During that dark time where I was fading in and out of consciousness, a few dim memories resurface from time to time. R2 and I had been lamenting the invasion of fire ants in one of our forts. Around this same time, we noticed that the large, black carpenter ants were a natural enemy to our invaders. So we set out to discover whether the carpenter’s size could outclass the smaller red ant’s natural poison, which chemically is not far removed from that of the rattlesnakes we also feared. So we took two of the plastic orange juice containers from school and collected in each a carefully counted total of 20 carpenter and fire ants, one species in each. We then took the two containers, and dumped the contents of one into the other, screwing tight the lid and shaking them into a frenzy just for good measure. There was a shockingly loud roar that erupted from within. When the sound died down, we dumped the contents out and counted the survivors, thus determining the more robust of the species. Despite the fire ant’s painful venom, the larger carpenter ants won out by a survival score of 5:8.
Visible from the kitchen window overlooking the canyon, Goat Mountain became one of my early exploration goals, but it soon became clear that due to being property locked, the fire break was the one and only way to the summit. Being stymied from the start, I turned to other objectives, chief among them was finding the true summit of Ironside. The mountain was a series of bumps dotting a long ridge running east to west, separating the canyon where I lived from the valley communities to the north. The main fire break traversed the wide, lower flank of Ironside. The detritus of granite stones, heavy with oxidization gave rise to the name. It also gave rise to many homes for the local rattlesnake population, a fact never far from my mind. Link had taken me on my first excursions, but we were never able to find the highest point. Whenever we thought we had found it, there was always another place of clearly greater elevation. I started by retracing those earlier paths, finding which was best for reaching the ridge above. What I ended up discovering was a new network of fire breaks hidden behind the roofs of nearby homes. Some of these went nowhere, others cut over the ridge, while still more wended their way toward La Cresta. All of them were covered with garbage. Eventually, I realized that where ever the peak may be, it was beyond my capacity to locate it. Most of the hiking was just scrambling over boulders and listening intently for the telltale buzz of rattlesnake warnings, and so after only a few such adventures, I again turned my attention elsewhere.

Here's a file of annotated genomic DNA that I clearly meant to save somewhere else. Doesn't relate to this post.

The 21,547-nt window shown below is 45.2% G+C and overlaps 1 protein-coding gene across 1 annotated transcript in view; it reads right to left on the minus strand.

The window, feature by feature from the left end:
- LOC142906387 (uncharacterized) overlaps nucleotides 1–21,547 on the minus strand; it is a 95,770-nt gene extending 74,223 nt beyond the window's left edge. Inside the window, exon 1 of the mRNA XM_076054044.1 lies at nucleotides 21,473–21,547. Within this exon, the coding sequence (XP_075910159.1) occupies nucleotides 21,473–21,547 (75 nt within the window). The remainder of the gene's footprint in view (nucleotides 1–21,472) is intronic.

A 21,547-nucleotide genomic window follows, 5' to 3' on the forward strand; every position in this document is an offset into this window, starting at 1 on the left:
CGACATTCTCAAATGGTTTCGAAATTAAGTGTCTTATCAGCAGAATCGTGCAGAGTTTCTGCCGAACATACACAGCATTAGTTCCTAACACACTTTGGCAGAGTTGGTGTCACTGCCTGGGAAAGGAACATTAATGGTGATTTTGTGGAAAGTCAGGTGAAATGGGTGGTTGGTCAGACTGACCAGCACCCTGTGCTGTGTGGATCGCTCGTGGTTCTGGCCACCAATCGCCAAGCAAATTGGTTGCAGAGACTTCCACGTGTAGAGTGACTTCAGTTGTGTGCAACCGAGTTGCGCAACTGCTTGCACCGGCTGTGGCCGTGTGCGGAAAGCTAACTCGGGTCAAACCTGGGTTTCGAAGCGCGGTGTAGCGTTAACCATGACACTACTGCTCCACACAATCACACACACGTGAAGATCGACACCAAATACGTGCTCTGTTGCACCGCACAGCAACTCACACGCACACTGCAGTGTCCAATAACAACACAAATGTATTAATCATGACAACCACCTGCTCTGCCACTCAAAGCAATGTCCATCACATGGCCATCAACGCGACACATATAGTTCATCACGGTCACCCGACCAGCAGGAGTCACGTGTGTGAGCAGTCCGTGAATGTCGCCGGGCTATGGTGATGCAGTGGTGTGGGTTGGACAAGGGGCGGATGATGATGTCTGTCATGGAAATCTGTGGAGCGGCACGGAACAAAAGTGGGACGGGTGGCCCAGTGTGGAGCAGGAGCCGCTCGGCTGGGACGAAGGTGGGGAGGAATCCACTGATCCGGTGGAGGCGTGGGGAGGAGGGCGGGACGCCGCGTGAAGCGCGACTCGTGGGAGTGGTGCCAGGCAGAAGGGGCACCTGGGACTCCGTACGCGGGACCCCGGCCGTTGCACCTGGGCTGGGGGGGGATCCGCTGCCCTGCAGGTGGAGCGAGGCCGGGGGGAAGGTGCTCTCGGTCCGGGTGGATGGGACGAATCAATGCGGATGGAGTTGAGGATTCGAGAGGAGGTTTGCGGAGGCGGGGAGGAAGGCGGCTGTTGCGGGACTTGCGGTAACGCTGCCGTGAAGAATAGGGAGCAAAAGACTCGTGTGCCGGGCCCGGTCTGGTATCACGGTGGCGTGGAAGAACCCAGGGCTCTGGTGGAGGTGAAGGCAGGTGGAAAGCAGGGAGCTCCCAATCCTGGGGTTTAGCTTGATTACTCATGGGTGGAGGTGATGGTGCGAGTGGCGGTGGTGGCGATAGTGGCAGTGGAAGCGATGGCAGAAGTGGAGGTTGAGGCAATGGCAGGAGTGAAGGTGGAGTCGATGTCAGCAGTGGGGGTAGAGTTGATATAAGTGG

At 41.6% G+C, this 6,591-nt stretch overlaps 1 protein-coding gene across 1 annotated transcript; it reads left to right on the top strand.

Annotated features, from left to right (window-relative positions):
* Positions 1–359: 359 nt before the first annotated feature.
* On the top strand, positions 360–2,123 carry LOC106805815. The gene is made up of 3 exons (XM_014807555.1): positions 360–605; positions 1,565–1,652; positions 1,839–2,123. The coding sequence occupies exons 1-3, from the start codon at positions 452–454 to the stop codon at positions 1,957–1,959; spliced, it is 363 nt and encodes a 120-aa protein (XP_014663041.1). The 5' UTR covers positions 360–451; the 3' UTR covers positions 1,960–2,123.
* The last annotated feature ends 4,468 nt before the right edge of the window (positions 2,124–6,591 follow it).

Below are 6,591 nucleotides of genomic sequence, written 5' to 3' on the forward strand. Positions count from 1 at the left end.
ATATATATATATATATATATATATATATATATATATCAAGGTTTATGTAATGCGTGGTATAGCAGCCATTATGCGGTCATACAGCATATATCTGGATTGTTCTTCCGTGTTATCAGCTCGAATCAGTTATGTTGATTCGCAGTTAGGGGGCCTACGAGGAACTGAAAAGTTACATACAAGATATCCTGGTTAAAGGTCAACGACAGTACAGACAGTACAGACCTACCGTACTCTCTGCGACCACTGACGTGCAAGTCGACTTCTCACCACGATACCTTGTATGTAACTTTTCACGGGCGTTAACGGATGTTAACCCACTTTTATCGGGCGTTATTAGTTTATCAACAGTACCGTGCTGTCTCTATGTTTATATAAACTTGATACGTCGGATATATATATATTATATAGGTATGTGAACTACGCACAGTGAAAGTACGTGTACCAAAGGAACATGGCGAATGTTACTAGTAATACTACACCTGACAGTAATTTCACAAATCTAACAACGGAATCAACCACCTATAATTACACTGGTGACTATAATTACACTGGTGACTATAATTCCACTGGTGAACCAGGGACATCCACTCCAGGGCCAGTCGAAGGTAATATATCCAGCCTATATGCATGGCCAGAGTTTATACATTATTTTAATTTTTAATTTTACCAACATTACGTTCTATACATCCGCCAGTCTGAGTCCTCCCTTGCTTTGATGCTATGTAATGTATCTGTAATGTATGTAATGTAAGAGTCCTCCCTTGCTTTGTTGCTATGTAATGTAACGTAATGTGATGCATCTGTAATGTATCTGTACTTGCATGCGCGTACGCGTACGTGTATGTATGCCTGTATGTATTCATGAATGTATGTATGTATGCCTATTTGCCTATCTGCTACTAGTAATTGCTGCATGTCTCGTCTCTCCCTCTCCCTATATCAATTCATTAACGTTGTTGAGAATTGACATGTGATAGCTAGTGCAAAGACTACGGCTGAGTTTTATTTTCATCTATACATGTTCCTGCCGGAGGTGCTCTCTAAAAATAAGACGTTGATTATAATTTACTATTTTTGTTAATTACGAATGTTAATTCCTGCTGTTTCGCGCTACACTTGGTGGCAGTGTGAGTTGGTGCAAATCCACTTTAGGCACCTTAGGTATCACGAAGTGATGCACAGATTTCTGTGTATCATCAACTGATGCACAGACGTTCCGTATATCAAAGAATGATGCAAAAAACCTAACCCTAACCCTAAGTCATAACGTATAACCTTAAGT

Father had started competing in motorcycle races known as enduros. The goal of these competitions was to arrive at checkpoints as close to the prescribed time as feasible. As such, it was possible to be the first person across the finish line and yet still lose the race. Toward the end of the first race season that Father participated in, there was a beginners event, and I was excited to join in the adventure. Most of the first part of the course kept to the wide dirt roads nearer the camping areas of Corral Canyon. I felt as though we hadn’t been riding very long when the markers indicated that we were to follow a road which I knew from experience would lead back to the where the course had begun. Father stopped and put his feet down, so I rode up and stopped next to him. Yelling over the sound of our bikes’ engines, he said “I haven’t seen a marker in a while.” He pointed to a pink arrow affixed to a sage bush and continued “It looks like they want us to turn here, but I’m going to ride down this hill and see if I see any other markers. Wait here.” A moment later, he returned. Looking around he said “Well I guess this is it then. This area has some hard trails, so be careful.” Then we followed the arrow and rode down an embankment, across a dry gulch, and up a rocky hill. The trail quickly narrowed and rose at an increasingly steep rate. Father stopped and pulled his goggles up, looking around again. “There’s a turn off up here. If we don’t see any more markers there, we’re going to have to just ride back to camp.” But what he failed to mention was that the turn off was at the top of a three foot tall ledge. I got off and let Father ride my motorcycle up it for me. Soon we arrived at a split in the trail, littered with pink and orange arrows. Father pointed back down the path, and turned again to the direction we had just come. Riding down the trail was more terrifying than going up it had been. Father was in a hurry though, so I did my best to keep pace. Jumping off that ledge, I didn’t have time or energy to waste on being impressed with myself. Several minutes later, we made it back to the main road we had turned from earlier. Father said “I’m going to miss the start of my race, so I have to go. Just follow this road back to camp. You remember where that is, right?” I nodded enthusiastically, and Father sped away. I followed him at a more casual speed. At the bottom of the hill was a series of large signs reading “Beginners Course” and pointing to follow the way Father had just gone. I immediately wondered how he could have missed them. The last few miles of the race, I rode alone. My time at the final checkpoint was 47 minutes late, but I arrived at camp just moments after Father. I slumped into a lawn chair as he scurried around, preparing for his race. Later, he would tell me that the trail we had turned onto was for the professional racers, but it never occurred to me to be proud of having ridden up and down that challenging course, rather I was embarrassed that I had come in last place on my first and ultimately only enduro.